NEW YORK (GenomeWeb) – A Current Biology paper published online today described demography and diversity patterns detected using the genomes of two woolly mammoths that lived tens of thousands of years apart.
An international team led by investigators at the Swedish Museum of Natural History sequenced an almost 45,000-year-old woolly mammoth specimen from Siberia and another woolly mammoth that lived on Wrangel Island an estimated 4,300 years ago — not long before the woolly mammoth became extinct.
Using the two newly sequenced woolly mammoth genomes, the researchers detected a decline in genetic diversity and a rise in sequences associated with inbreeding in the representative from the isolated Wrangel Island population, though the reasons for woolly mammoth die offs in the few hundred years that followed remain murky.
"We still cannot really say what was the cause of the extinction," first author Eleftheria Palkopoulou told GenomeWeb.
"We find lower genetic variation and we find signals of inbreeding, but … there doesn't seem to [have been] very intense inbreeding, in terms of close relatives mating with each other," explained Palkopoulou, who was completing her PhD in paleogenetics with Stockholm University and the Swedish Museum of Natural History when the study was done. She is currently a postdoctoral researcher at Harvard University.
Archeological studies suggest woolly mammoth numbers were robust as recently as the Middle or Late Pleistocene period, she and her colleagues noted. Nevertheless, the animals all but disappeared towards the end of the Pleistocene and start of the Holocene period around 11,000 years ago, with just a few island populations remaining.
The newly sequenced Wrangel Island mammoth represents the last of these island holdout populations, which persisted until around 4,000 years ago.
For their genome sequencing study, Palkopoulou and her colleagues initially took a crack at sequencing DNA from 10 Wrangel Island mammoths, narrowing in on three samples with more than 50 percent endogenous woolly mammoth DNA.
The sample containing the highest woolly mammoth DNA levels, a mammoth molar radiocarbon dated to around 4,300 years old, was selected for full genome sequencing. After treating it to remove uracil bases formed through cytosine deamination during ancient DNA degradation, the researchers sequenced genomic DNA with the Illumina HiSeq 2500 and aligned the reads to the African savanna elephant reference genome.
Collaborators in Canada used a similar approach to sequence DNA from a woolly mammoth soft tissue sample from Siberia's Oimyakon district. The Oimyakon sample is believed to be some 44,800 years old, placing it within a large woolly mammoth population that spanned continental Europe in the Late Pleistocene period.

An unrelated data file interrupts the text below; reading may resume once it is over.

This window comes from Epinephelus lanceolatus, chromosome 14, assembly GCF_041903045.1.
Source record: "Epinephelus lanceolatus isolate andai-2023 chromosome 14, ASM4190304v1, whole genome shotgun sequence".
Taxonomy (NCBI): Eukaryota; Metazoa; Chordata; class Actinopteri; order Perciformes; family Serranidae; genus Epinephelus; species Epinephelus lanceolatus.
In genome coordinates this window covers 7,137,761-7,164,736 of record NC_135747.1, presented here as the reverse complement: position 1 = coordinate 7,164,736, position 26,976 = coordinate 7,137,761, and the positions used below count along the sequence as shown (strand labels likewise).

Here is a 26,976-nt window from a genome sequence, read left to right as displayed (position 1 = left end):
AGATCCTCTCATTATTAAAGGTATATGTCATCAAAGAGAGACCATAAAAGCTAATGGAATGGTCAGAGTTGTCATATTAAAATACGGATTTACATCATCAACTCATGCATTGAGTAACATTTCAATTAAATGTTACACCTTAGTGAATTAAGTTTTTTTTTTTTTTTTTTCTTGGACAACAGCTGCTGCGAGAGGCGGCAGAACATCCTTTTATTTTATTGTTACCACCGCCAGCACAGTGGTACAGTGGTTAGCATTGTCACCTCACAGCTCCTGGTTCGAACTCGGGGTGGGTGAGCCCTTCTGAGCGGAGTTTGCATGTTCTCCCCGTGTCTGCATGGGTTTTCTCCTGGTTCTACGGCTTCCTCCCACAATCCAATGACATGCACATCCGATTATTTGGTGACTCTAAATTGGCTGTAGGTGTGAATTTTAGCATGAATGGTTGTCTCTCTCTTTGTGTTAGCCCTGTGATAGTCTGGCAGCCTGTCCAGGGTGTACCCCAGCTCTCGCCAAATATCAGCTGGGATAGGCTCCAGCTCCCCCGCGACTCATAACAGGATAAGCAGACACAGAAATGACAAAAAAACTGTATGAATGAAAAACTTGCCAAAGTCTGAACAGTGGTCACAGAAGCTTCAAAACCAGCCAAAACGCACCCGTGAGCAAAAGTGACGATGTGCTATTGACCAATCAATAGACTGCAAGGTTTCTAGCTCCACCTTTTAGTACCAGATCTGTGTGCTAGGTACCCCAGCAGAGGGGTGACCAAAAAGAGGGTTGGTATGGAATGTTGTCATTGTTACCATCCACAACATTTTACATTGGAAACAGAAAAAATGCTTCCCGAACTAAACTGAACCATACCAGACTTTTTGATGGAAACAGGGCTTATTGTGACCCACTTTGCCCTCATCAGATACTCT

In the case of the Wrangel Island individual, more than three-quarters of the woolly mammoth reads aligned to the elephant genome, covering it to an average depth of 11.2-fold. A slightly lower proportion of the Oimyakon mammoth sequences aligned (around 64 percent), producing just over 17-fold coverage of genome, on average.
Mitochondrial genome sequences suggested the two woolly mammoths belonged to maternal lineages previously believed to have diverged more than a million years ago. Based on X chromosome and autosomal chromosome sequences, though, authors of the new analysis estimated that this divergence was far more recent at roughly 50,000 years ago.
"Both of these analyses showed that, in contrast to what the mitochondrial DNA had shown, the two … populations represented by these two individuals seem to have split recently, close in time to when the Oimyakon individual died," Palkopoulou said. "That suggests they're more likely to be from the same population."
Investigators used the genomic DNA to glean other demographic patterns, too. Along with an anticipated population bottleneck coinciding with the end of the last Ice Age and woolly mammoth isolation on islands such as Wrangel, the team used heterozygosity patterns across the genome to identify a more ancient bottleneck that pinched off woolly mammoth populations some 250,000 to 300,000 years.
Researchers have not yet pinpointed a particular event that may have caused this population contraction, Palkopoulou said. "We're not sure if it had something to do with climate," she explained. "It definitely didn't have anything to do with human hunting. So it's a little bit puzzling why this population bottleneck happened."
Finally, the genome analyses revealed diminished genetic variation in the Wrangel Island specimen, which had one-fifth fewer heterozygous sequences than found in its Late Pleistocene counterpart from Siberia. These and other data are consistent with smaller Wrangel Island population sizes and more frequent inbreeding in the lead-up to extinction.
Even so, more research is needed to chart the trajectory of the decline, Palkopoulou said, noting that the "woolly mammoth managed to survive [on Wrangel Island] for 6,000 years and then all of a sudden it disappeared about 4,000 years ago."
Swedish team members are in the process of screening Wrangel Island samples to find those most amenable to genome sequencing in the hopes of untangling the details of mammoth extinction.